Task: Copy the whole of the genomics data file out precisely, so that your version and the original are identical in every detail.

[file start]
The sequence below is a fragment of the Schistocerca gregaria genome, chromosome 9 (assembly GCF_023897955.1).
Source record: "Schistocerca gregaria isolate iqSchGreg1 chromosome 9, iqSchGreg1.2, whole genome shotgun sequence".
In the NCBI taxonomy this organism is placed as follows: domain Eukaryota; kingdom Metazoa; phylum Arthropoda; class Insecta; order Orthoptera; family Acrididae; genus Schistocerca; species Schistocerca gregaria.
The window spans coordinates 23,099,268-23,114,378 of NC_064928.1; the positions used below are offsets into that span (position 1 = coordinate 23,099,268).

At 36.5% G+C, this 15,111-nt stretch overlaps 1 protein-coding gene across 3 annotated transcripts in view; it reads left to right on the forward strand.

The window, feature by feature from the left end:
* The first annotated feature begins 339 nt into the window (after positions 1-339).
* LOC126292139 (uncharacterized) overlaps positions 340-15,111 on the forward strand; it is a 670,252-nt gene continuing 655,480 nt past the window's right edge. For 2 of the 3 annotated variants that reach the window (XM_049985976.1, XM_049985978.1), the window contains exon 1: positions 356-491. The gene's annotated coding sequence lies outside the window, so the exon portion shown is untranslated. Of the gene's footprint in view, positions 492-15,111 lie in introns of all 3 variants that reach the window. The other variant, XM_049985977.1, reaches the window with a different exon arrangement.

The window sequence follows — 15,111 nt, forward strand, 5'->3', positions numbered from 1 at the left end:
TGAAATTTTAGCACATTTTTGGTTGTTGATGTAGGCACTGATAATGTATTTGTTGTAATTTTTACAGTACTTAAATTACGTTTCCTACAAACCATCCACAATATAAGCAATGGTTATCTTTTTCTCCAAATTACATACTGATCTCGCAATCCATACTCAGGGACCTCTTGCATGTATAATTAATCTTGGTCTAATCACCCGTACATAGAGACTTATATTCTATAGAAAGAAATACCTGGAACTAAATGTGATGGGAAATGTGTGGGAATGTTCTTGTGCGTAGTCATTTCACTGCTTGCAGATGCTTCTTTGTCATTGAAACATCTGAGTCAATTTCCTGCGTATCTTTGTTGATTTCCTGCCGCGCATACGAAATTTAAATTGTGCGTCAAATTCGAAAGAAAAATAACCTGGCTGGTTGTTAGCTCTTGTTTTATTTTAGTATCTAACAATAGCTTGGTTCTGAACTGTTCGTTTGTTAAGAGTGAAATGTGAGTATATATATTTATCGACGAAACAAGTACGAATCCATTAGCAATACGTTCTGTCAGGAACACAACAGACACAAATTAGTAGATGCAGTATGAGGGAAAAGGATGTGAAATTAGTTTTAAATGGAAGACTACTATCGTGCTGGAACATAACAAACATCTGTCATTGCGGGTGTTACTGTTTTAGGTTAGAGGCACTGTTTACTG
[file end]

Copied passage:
The sequence below is a fragment of the Schistocerca gregaria genome, chromosome 9 (assembly GCF_023897955.1).
Source record: "Schistocerca gregaria isolate iqSchGreg1 chromosome 9, iqSchGreg1.2, whole genome shotgun sequence".
In the NCBI taxonomy this organism is placed as follows: domain Eukaryota; kingdom Metazoa; phylum Arthropoda; class Insecta; order Orthoptera; family Acrididae; genus Schistocerca; species Schistocerca gregaria.
The window spans coordinates 23,099,268-23,114,378 of NC_064928.1; the positions used below are offsets into that span (position 1 = coordinate 23,099,268).

At 36.5% G+C, this 15,111-nt stretch overlaps 1 protein-coding gene across 3 annotated transcripts in view; it reads left to right on the forward strand.

The window, feature by feature from the left end:
* The first annotated feature begins 339 nt into the window (after positions 1-339).
* LOC126292139 (uncharacterized) overlaps positions 340-15,111 on the forward strand; it is a 670,252-nt gene continuing 655,480 nt past the window's right edge. For 2 of the 3 annotated variants that reach the window (XM_049985976.1, XM_049985978.1), the window contains exon 1: positions 356-491. The gene's annotated coding sequence lies outside the window, so the exon portion shown is untranslated. Of the gene's footprint in view, positions 492-15,111 lie in introns of all 3 variants that reach the window. The other variant, XM_049985977.1, reaches the window with a different exon arrangement.

The window sequence follows — 15,111 nt, forward strand, 5'->3', positions numbered from 1 at the left end:
TGAAATTTTAGCACATTTTTGGTTGTTGATGTAGGCACTGATAATGTATTTGTTGTAATTTTTACAGTACTTAAATTACGTTTCCTACAAACCATCCACAATATAAGCAATGGTTATCTTTTTCTCCAAATTACATACTGATCTCGCAATCCATACTCAGGGACCTCTTGCATGTATAATTAATCTTGGTCTAATCACCCGTACATAGAGACTTATATTCTATAGAAAGAAATACCTGGAACTAAATGTGATGGGAAATGTGTGGGAATGTTCTTGTGCGTAGTCATTTCACTGCTTGCAGATGCTTCTTTGTCATTGAAACATCTGAGTCAATTTCCTGCGTATCTTTGTTGATTTCCTGCCGCGCATACGAAATTTAAATTGTGCGTCAAATTCGAAAGAAAAATAACCTGGCTGGTTGTTAGCTCTTGTTTTATTTTAGTATCTAACAATAGCTTGGTTCTGAACTGTTCGTTTGTTAAGAGTGAAATGTGAGTATATATATTTATCGACGAAACAAGTACGAATCCATTAGCAATACGTTCTGTCAGGAACACAACAGACACAAATTAGTAGATGCAGTATGAGGGAAAAGGATGTGAAATTAGTTTTAAATGGAAGACTACTATCGTGCTGGAACATAACAAACATCTGTCATTGCGGGTGTTACTGTTTTAGGTTAGAGGCACTGTTTACTG